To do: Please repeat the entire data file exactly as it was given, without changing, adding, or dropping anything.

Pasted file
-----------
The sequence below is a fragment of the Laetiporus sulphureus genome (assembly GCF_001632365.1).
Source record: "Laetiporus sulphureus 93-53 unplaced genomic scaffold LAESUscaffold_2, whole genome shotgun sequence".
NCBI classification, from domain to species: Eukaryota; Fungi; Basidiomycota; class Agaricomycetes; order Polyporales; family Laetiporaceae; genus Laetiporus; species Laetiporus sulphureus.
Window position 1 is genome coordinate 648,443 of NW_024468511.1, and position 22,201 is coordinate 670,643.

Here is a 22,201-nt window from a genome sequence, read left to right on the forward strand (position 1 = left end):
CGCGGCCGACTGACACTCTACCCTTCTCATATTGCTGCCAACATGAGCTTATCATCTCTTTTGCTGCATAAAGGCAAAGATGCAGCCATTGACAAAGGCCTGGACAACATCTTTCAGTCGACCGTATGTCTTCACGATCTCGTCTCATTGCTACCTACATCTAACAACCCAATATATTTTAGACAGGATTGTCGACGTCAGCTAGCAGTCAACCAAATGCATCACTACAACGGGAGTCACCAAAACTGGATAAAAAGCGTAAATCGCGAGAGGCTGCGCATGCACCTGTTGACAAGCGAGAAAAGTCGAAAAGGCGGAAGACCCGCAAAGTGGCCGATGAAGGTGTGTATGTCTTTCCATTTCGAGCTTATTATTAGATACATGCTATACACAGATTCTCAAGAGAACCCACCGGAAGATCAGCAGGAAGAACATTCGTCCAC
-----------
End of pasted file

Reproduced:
The sequence below is a fragment of the Laetiporus sulphureus genome (assembly GCF_001632365.1).
Source record: "Laetiporus sulphureus 93-53 unplaced genomic scaffold LAESUscaffold_2, whole genome shotgun sequence".
NCBI classification, from domain to species: Eukaryota; Fungi; Basidiomycota; class Agaricomycetes; order Polyporales; family Laetiporaceae; genus Laetiporus; species Laetiporus sulphureus.
Window position 1 is genome coordinate 648,443 of NW_024468511.1, and position 22,201 is coordinate 670,643.

Here is a 22,201-nt window from a genome sequence, read left to right on the forward strand (position 1 = left end):
CGCGGCCGACTGACACTCTACCCTTCTCATATTGCTGCCAACATGAGCTTATCATCTCTTTTGCTGCATAAAGGCAAAGATGCAGCCATTGACAAAGGCCTGGACAACATCTTTCAGTCGACCGTATGTCTTCACGATCTCGTCTCATTGCTACCTACATCTAACAACCCAATATATTTTAGACAGGATTGTCGACGTCAGCTAGCAGTCAACCAAATGCATCACTACAACGGGAGTCACCAAAACTGGATAAAAAGCGTAAATCGCGAGAGGCTGCGCATGCACCTGTTGACAAGCGAGAAAAGTCGAAAAGGCGGAAGACCCGCAAAGTGGCCGATGAAGGTGTGTATGTCTTTCCATTTCGAGCTTATTATTAGATACATGCTATACACAGATTCTCAAGAGAACCCACCGGAAGATCAGCAGGAAGAACATTCGTCCAC